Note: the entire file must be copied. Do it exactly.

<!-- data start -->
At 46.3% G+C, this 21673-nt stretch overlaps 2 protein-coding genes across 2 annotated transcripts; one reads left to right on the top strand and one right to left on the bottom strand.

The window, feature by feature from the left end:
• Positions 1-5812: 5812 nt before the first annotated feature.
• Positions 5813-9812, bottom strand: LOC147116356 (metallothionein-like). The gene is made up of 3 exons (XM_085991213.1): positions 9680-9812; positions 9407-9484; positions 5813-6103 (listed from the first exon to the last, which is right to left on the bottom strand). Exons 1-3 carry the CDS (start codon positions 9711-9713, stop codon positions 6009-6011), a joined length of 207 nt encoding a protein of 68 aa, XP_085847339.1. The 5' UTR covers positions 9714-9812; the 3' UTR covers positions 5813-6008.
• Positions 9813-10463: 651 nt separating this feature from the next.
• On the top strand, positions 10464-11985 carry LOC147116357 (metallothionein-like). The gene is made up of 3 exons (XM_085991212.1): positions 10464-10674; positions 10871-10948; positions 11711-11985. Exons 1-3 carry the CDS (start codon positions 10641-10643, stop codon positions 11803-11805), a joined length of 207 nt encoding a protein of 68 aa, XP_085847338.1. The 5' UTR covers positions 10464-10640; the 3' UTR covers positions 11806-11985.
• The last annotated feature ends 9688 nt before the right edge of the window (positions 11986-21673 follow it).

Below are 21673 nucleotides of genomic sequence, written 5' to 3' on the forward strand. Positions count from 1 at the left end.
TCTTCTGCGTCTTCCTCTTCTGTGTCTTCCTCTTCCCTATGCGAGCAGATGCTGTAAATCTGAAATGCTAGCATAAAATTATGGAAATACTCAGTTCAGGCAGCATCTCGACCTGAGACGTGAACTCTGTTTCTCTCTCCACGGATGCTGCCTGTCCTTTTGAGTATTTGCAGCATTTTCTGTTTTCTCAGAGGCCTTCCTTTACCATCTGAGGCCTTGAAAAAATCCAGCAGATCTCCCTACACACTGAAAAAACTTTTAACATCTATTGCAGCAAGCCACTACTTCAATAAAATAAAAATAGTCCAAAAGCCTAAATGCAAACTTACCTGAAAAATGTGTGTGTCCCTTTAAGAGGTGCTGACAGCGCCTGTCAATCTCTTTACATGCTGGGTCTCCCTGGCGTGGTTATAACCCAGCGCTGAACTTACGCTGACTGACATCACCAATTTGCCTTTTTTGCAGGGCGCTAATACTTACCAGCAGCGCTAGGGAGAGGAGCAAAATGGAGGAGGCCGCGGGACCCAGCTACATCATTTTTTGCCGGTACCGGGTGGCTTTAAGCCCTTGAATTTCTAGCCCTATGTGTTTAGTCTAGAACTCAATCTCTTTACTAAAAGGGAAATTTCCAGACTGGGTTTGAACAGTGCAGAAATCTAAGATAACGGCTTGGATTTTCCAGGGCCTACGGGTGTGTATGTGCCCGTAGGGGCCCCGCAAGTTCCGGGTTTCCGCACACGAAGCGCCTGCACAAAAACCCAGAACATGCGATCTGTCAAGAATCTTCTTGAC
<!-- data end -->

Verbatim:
At 46.3% G+C, this 21673-nt stretch overlaps 2 protein-coding genes across 2 annotated transcripts; one reads left to right on the top strand and one right to left on the bottom strand.

The window, feature by feature from the left end:
• Positions 1-5812: 5812 nt before the first annotated feature.
• Positions 5813-9812, bottom strand: LOC147116356 (metallothionein-like). The gene is made up of 3 exons (XM_085991213.1): positions 9680-9812; positions 9407-9484; positions 5813-6103 (listed from the first exon to the last, which is right to left on the bottom strand). Exons 1-3 carry the CDS (start codon positions 9711-9713, stop codon positions 6009-6011), a joined length of 207 nt encoding a protein of 68 aa, XP_085847339.1. The 5' UTR covers positions 9714-9812; the 3' UTR covers positions 5813-6008.
• Positions 9813-10463: 651 nt separating this feature from the next.
• On the top strand, positions 10464-11985 carry LOC147116357 (metallothionein-like). The gene is made up of 3 exons (XM_085991212.1): positions 10464-10674; positions 10871-10948; positions 11711-11985. Exons 1-3 carry the CDS (start codon positions 10641-10643, stop codon positions 11803-11805), a joined length of 207 nt encoding a protein of 68 aa, XP_085847338.1. The 5' UTR covers positions 10464-10640; the 3' UTR covers positions 11806-11985.
• The last annotated feature ends 9688 nt before the right edge of the window (positions 11986-21673 follow it).

Below are 21673 nucleotides of genomic sequence, written 5' to 3' on the forward strand. Positions count from 1 at the left end.
TCTTCTGCGTCTTCCTCTTCTGTGTCTTCCTCTTCCCTATGCGAGCAGATGCTGTAAATCTGAAATGCTAGCATAAAATTATGGAAATACTCAGTTCAGGCAGCATCTCGACCTGAGACGTGAACTCTGTTTCTCTCTCCACGGATGCTGCCTGTCCTTTTGAGTATTTGCAGCATTTTCTGTTTTCTCAGAGGCCTTCCTTTACCATCTGAGGCCTTGAAAAAATCCAGCAGATCTCCCTACACACTGAAAAAACTTTTAACATCTATTGCAGCAAGCCACTACTTCAATAAAATAAAAATAGTCCAAAAGCCTAAATGCAAACTTACCTGAAAAATGTGTGTGTCCCTTTAAGAGGTGCTGACAGCGCCTGTCAATCTCTTTACATGCTGGGTCTCCCTGGCGTGGTTATAACCCAGCGCTGAACTTACGCTGACTGACATCACCAATTTGCCTTTTTTGCAGGGCGCTAATACTTACCAGCAGCGCTAGGGAGAGGAGCAAAATGGAGGAGGCCGCGGGACCCAGCTACATCATTTTTTGCCGGTACCGGGTGGCTTTAAGCCCTTGAATTTCTAGCCCTATGTGTTTAGTCTAGAACTCAATCTCTTTACTAAAAGGGAAATTTCCAGACTGGGTTTGAACAGTGCAGAAATCTAAGATAACGGCTTGGATTTTCCAGGGCCTACGGGTGTGTATGTGCCCGTAGGGGCCCCGCAAGTTCCGGGTTTCCGCACACGAAGCGCCTGCACAAAAACCCAGAACATGCGATCTGTCAAGAATCTTCTTGAC